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Iraqi Lawmakers Struggle with Oil Revenue-sharing Plan

May 18, 2007 at 6:05 PM EST
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RAY SUAREZ: While a massive hunt continued south of Baghdad for the three U.S. soldiers abducted last Saturday, and fighting intensified between Americans and insurgents in Diyala province north of the Iraqi capital, congressional leaders met with President Bush’s top aides in Washington to hammer out a new funding bill that could include benchmarks for the Iraqi government to achieve.

One key benchmark: passage of a law aimed at sharing the nation’s oil revenues among all of Iraq’s ethnic and regional groups, and to open the industry to international investment.

Iraq’s proven oil reserves are estimated at about 115 billion barrels, placing it right behind Saudi Arabia and Iran. Going into the war, then-Deputy Defense Secretary Paul Wolfowitz told Congress Iraq could finance any post-war reconstruction with its own oil money.

PAUL WOLFOWITZ, Former World Bank President: The oil revenues of that country could bring between $50 billion and $100 billion over the course of the next two or three years. We’re dealing with a country that can really finance its own reconstruction, and relatively soon.

RAY SUAREZ: But since the war began four years ago, Iraq has been pumping below pre-war levels, about two million barrels per day. Insurgent attacks on pipelines and refineries have limited the ability to refine or export the oil, and that’s despite $3 billion of U.S. aid and $3 billion in Iraqi money for oil industry reconstruction. For ordinary Iraqis, it’s meant waiting for hours to fill their gas tanks.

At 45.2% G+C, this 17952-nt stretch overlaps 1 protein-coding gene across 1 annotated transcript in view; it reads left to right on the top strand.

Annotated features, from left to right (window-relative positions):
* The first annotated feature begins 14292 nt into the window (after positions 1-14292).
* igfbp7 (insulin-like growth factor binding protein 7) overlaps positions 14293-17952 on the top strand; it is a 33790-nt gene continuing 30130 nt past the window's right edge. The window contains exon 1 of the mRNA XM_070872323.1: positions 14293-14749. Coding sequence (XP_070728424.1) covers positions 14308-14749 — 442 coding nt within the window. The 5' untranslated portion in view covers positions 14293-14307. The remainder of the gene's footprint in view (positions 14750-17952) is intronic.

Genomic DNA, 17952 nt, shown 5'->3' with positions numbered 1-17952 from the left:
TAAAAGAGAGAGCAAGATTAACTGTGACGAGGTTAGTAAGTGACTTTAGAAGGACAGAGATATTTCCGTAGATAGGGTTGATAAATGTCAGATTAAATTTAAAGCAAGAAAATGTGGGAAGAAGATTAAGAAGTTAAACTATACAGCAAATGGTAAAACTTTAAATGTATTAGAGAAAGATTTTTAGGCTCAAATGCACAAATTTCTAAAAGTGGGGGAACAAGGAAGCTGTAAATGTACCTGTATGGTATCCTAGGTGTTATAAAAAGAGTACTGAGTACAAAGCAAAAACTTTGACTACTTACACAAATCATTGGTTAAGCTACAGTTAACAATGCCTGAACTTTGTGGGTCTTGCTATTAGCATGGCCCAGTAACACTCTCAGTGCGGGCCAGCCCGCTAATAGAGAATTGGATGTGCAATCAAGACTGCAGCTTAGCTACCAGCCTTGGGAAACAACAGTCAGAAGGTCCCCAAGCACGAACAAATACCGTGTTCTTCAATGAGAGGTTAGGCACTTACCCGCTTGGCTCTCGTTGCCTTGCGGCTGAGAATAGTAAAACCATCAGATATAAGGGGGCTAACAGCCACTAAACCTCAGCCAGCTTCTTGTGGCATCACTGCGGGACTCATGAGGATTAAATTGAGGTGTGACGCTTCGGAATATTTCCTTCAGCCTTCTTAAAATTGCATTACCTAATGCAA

Much of Iraq’s oil is concentrated in the Shiite south, with about 70 percent in and around Basra. And much of the rest is in the Kurdish-controlled north around Kirkuk. That city is divided between Arabs and Kurds. The Kurds want to annex it.

One proposal would give the oil-producing regions control over the revenues instead of the national government. That worries Sunni Arabs, who are concentrated in oil-poor northwestern and central areas.

Describing the draft oil law

RAY SUAREZ: What's the status of the negotiations over Iraq's proposed oil legislation? And what's blocking its passage? For that, we're joined by Greg Priddy, an energy analyst at the Eurasia Group, a risk consulting firm, and Yahia Said, Middle East and North Africa regional director at Revenue Watch Institute, a nonprofit organization that monitors and promotes transparency in Iraq's oil industry.

And, Yahia Said, roughly speaking, what's this draft oil law that's now before parliament supposed to do? What does it create?

YAHIA SAID, Iraq Revenue Watch Institute: It creates a framework for the management of the oil sector, and in particular the management of the upstream sector, the exploration, development, and export of oil.

RAY SUAREZ: A national oil company that's owned by the state of Iraq?

YAHIA SAID: That's part of the element, one of the main elements of the law. The law separates the issue of managing the industry from the issue of distributing the revenues and concentrates on the first, and establishes a relatively centralized framework for the management of the industry in the hands of the federal government.

RAY SUAREZ: Greg Priddy, the draft law has been in the form it's in right now before parliament for a little while. What's the hold-up?

GREG PRIDDY, Energy Analyst, Eurasia Group: Well, it's a very controversial bill on a number of levels. There are differing regional interests between Kurdish north, the Shia-dominated south, and Sunni central Iraq.

There's the issue, the largest one, of the distribution of revenue. The U.S. has been pressing for it to be more equitable for the Sunni community to have an incentive to be part of the political process. But there's also the issue of how the contract is structured and whether the industry would actually own reserves in the ground and be able to book reserves.